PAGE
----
Progressive Wage Model (PWM)

Progressive Wage Model (PWM)

Progressive Wage Model (PWM)

Progressive Wage Model (PWM)

The Progressive Wage Model (PWM) helps to increase wages of workers through upgrading skills and improving productivity. Employers must ensure that their Singapore Citizen and Singapore PR workers in the Cleaning and Retail sectors meet the PWM training requirements of attaining at least 1 Workforce Skills Qualification (WSQ) Statement of Attainment, out of the list of approved WSQ training modules.

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Discover More About Progressive Wage Model (PWM)

The Progressive Wage Model (PWM) is a unique and innovative wage structure implemented in Singapore to address income inequality and uplift the wages of low-income workers in specific sectors. It was introduced in 2012 as part of Singapore's efforts to create a fair and inclusive society while maintaining economic competitiveness. While the PWM was first implemented in the cleaning sector, it has since been expanded to the other six sectors. The PWM is put into practice in phases, with each sector having its own wage and training requirements.

The PWM operates by setting a minimum wage floor for specific low-wage industries, such as cleaning, security, and landscaping. The wage floor is progressive, meaning it is tiered based on a worker's skills, experience, and productivity. It requires employers in the covered sectors to pay their Singapore Citizens and Permanent Residents (SC/PR) employees at least the prevailing wage for their job role and experience level. This encourages workers to continually upgrade their skills and improve their productivity to earn higher wages.

Key features of the Progressive Wage Model in Singapore include:

  • Tiered Wage Structure: The PWM sets different wage tiers, with higher wages associated with higher skills and experience levels. Workers are encouraged to enhance their skills and move up the wage ladder.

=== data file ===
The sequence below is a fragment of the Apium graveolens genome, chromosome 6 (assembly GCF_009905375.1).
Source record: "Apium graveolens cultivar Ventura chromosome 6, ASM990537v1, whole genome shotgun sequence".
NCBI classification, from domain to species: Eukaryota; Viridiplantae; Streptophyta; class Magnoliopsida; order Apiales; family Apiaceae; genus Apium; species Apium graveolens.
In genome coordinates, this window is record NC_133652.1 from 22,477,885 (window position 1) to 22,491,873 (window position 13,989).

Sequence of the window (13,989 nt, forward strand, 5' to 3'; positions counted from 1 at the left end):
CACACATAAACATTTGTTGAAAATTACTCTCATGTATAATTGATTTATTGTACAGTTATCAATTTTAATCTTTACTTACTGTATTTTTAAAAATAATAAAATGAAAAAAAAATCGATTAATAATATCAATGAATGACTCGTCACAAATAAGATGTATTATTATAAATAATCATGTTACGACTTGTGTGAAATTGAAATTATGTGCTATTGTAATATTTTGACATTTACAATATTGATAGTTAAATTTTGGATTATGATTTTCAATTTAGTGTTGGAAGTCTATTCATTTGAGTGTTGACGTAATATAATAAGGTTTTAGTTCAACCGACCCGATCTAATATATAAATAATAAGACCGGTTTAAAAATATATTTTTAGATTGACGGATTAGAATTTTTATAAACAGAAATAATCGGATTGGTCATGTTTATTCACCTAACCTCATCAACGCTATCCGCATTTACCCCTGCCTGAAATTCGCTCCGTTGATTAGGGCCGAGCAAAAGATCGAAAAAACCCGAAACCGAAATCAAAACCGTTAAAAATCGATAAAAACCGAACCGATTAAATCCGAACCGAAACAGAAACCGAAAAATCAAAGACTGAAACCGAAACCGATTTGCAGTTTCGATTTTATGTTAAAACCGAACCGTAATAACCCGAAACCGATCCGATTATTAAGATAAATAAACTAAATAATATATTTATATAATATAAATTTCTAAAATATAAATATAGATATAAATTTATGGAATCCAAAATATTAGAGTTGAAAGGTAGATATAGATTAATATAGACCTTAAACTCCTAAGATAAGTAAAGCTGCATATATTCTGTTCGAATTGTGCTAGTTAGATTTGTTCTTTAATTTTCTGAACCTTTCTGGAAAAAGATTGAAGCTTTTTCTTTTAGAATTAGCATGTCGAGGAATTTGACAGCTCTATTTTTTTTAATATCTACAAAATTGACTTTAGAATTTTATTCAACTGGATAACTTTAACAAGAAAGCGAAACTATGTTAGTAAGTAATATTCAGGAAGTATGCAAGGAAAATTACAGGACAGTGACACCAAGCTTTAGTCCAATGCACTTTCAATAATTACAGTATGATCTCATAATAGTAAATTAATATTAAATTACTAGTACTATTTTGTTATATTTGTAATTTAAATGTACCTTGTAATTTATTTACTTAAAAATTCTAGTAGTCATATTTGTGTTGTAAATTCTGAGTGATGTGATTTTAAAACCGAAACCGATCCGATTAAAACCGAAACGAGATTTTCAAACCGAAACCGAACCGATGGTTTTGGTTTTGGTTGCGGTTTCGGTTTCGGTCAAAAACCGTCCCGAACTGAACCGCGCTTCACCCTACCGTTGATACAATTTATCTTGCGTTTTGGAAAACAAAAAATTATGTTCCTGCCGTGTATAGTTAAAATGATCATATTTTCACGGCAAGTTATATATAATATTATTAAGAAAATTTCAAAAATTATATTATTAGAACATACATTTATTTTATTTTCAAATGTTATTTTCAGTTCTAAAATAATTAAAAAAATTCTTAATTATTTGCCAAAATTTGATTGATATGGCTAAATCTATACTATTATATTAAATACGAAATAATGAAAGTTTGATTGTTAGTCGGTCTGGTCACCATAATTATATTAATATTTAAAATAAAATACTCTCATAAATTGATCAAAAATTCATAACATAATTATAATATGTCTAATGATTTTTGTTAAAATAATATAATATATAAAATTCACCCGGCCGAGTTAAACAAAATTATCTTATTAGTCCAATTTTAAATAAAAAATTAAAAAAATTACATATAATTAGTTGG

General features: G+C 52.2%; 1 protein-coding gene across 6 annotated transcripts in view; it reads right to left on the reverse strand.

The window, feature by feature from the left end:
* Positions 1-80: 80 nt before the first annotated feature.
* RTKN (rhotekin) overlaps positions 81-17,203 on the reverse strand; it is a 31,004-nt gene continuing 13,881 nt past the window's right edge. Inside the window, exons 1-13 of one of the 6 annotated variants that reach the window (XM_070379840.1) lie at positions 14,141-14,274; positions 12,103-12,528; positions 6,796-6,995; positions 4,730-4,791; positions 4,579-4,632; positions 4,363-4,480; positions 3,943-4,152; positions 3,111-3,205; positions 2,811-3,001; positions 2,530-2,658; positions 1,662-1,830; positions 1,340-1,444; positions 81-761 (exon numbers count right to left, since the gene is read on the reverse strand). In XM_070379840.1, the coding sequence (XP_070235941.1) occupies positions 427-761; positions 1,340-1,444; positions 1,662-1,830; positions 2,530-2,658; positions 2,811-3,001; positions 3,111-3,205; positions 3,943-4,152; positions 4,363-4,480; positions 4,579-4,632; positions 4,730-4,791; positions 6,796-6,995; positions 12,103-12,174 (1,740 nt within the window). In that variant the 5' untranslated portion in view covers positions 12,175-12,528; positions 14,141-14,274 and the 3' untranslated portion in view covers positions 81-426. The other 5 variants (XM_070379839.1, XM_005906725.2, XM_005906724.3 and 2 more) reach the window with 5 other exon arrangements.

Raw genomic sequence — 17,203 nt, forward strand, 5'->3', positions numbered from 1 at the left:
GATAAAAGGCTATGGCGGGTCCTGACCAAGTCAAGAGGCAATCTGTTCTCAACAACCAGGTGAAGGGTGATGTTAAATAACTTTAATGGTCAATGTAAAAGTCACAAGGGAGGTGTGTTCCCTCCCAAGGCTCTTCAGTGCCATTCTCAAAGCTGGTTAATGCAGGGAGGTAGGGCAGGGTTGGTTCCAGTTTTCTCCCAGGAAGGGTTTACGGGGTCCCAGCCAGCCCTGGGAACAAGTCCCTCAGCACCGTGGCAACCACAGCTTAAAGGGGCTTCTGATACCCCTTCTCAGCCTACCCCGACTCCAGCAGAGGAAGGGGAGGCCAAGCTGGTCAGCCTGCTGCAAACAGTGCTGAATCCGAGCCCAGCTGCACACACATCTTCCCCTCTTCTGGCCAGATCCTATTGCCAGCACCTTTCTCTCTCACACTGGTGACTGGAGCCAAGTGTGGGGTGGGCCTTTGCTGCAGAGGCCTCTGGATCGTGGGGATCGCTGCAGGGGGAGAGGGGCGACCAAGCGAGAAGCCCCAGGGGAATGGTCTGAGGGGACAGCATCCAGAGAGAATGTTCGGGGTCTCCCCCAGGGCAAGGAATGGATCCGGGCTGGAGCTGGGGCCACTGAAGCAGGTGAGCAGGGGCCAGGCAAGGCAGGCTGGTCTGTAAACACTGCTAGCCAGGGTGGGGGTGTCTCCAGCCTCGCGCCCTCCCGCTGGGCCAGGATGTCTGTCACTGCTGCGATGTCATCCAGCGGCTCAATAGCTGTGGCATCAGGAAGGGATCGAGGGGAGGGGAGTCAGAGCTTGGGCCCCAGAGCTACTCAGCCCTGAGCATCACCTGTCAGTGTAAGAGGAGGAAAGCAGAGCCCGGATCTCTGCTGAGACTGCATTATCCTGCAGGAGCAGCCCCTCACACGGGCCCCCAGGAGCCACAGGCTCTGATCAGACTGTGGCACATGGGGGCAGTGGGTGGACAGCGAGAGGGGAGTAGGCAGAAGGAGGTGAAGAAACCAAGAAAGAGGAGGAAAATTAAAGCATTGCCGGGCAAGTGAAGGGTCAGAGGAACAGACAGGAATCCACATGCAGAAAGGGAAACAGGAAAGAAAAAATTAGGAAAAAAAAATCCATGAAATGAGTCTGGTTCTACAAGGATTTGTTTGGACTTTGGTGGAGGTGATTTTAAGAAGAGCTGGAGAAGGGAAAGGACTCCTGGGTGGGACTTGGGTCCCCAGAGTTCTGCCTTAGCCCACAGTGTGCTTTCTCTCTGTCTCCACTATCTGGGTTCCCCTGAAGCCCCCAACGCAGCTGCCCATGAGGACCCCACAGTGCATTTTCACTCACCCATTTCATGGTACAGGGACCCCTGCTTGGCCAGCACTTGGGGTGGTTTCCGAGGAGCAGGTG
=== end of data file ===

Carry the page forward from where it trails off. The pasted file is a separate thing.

• Skills and Productivity Uplift: To earn higher wages, workers must undergo training and skills development to increase their productivity. Employers are incentivized to invest in their employees' training.
  • Sector-Specific: The PWM is implemented in specific low-wage sectors, including cleaning, security, and landscaping. It aims to target industries with a history of low wages and improve the livelihoods of workers in these sectors.
  • Mandatory Minimum Wages: In these sectors, employers are required to pay workers at least the PWM wage, which is designed to be a fair wage that covers basic living expenses.
  • Government Support: The government provides support for the implementation of PWM, including subsidies for training and productivity improvements.

The Progressive Wage Model not only improves the income of low-wage workers but also addresses the issue of skill gaps and encourages employers to invest in workforce development. It aligns with Singapore's commitment to creating an inclusive society while maintaining economic growth and competitiveness.

A comprehensive strategy is employed to elevate the earnings of lower-wage workers, encompassing several components. These include the Sectoral Progressive Wage Model (PWM) implemented in seven different industries, the adoption of Occupational Progressive Wages (OPW) for drivers and administrators, the utilization of the Local Qualifying Salary, and the introduction of the PWM Mark.

As of now, the PWM has been successfully rolled out in the following seven sectors:

  • Cleaning
  • Security
  • Landscape maintenance
  • Lift and escalator maintenance
  • Retail
  • Food services
  • Waste management

It also covers Occupational PWs for administrators and drivers, as these roles exist across many sectors.

These initiatives collectively aim to raise wages and improve the working conditions of employees in these sectors.

PWMs Currently in Effect

Sectoral / Occupational PWs PWM requirements took effect from

Cleaning sector

  • Extension to in-house cleaners

1 September 2014

1 September 2022

Security sector

  • Extension to in-house security officers

1 September 2016

1 September 2022

Landscape sector

  • Extension to in-house landscape maintenance employees

30 June 2016

1 September 2022

Lift and escalator sector

1 May 2019

Retail sector

1 September 2022

Food services sector

1 March 2023

Occupational PWs for administrators and drivers

1 March 2023

Waste management sector

1 July 2023

The Progressive Wage Model (PWM) applies to Singaporean citizens and Singapore permanent residents (PRs) employed on either a full-time or part-time basis through a service contract.

For employers hiring foreign workers holding a Work Permit, S Pass, or Employment Pass, they must adhere to the following dual requirements when renewing current work passes or applying for new ones:

  • Comply with PWM criteria for Singaporean employees who fall under the relevant PWM categories.
  • Meet the requirements of the Local Qualifying Salary (LQS) for all other local employees.

The Progressive Wage Model (PWM) in Singapore provides distinct benefits for both employees and employers in low-wage industries:

Benefits for Employees:

Higher Wages: Employees in PWM sectors receive higher minimum wages than they would in non-PWM sectors. This provides them with a better income, allowing them to support themselves and their families more adequately.